Compiled by Nathan Poppe, The Curbside Chronicle
There’s a question I ask during almost every interview with a Curbside vendor who’s ended their homelessness. It’s a relatively straightforward query, but everybody has their own answer.
I like knowing what kept them going during such a difficult time in their life. It goes like this: “When the cards seemed stacked against you, what kept you positive and moving forward while experiencing homelessness?”
In December, a vendor gave it some serious thought and later called me after the interview. I missed the call, but I got this wonderful message: “Even when the world feels like it’s breaking, music is always there. I’d say it definitely helped me through experiencing homelessness. Ever since I moved into my place, I’ve been listening to more music. It’s a powerful tool.”
Music is a great connector, too. It doesn’t matter if you’re Lizzo laying down a sick flute solo, Wayne Coyne rolling around in a bubble the size of a Buick or a brand new Curbside vendor selling magazines on a street corner. We all need a soundtrack to help make sense of the world and bring us together. That part has been tougher for the past several months as COVID-19 continues to alter our daily routines and how we gather. This story was actually scheduled to run back when going to an indoor concert wasn’t a public health risk. Remember those days? I miss them.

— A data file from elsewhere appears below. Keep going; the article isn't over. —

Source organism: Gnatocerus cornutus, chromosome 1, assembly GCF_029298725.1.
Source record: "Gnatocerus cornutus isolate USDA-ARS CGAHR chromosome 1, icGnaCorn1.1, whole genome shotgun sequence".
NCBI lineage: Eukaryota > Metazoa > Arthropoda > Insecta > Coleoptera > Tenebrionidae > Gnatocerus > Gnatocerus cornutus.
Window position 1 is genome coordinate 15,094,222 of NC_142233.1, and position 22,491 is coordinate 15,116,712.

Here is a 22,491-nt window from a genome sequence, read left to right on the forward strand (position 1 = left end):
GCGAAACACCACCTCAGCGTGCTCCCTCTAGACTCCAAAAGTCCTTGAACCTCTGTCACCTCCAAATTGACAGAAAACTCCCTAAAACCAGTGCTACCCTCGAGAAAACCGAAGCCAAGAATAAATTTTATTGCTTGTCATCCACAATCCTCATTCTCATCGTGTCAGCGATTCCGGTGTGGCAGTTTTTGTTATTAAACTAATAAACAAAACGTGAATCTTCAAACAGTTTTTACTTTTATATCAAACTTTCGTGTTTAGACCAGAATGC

Concerts might not be coming back until late 2021, but now seemed like a fitting time to reflect on what we love and set it to music. The answers here are surprisingly personal. I figured most people would focus on songs that make them feel good, but these candid replies show just how deep music resonates in our heads and hearts. It’s no Spotify playlist, but here are some songs that might change your life, too.
Roderick Crystal (Curbside vendor) – ‘Juice’ by Lizzo
‘Juice’ is catchy. I’ve heard people compare Lizzo to Beyonce, but I feel like this song makes Lizzo her own thing. She’s an original and true to herself. It’s important not to be exactly what other people want you to be. Just be you. If nobody likes who you’re trying to be, that’s their problem. Express yourself. That’s old school. Lizzo’s style seems more down to earth. ‘Juice’ is just different from what I’m used to hearing on the radio. I’m a DJ and this track just stands out. I’d play her five times a night if I could. I grew up listening to music. I remember running around in diapers and dancing to ‘Brick House’ by The Commodores. My mom and my grandfather used to sing in a gospel group at church. My mother was also a DJ, so appreciating old school music runs in the family.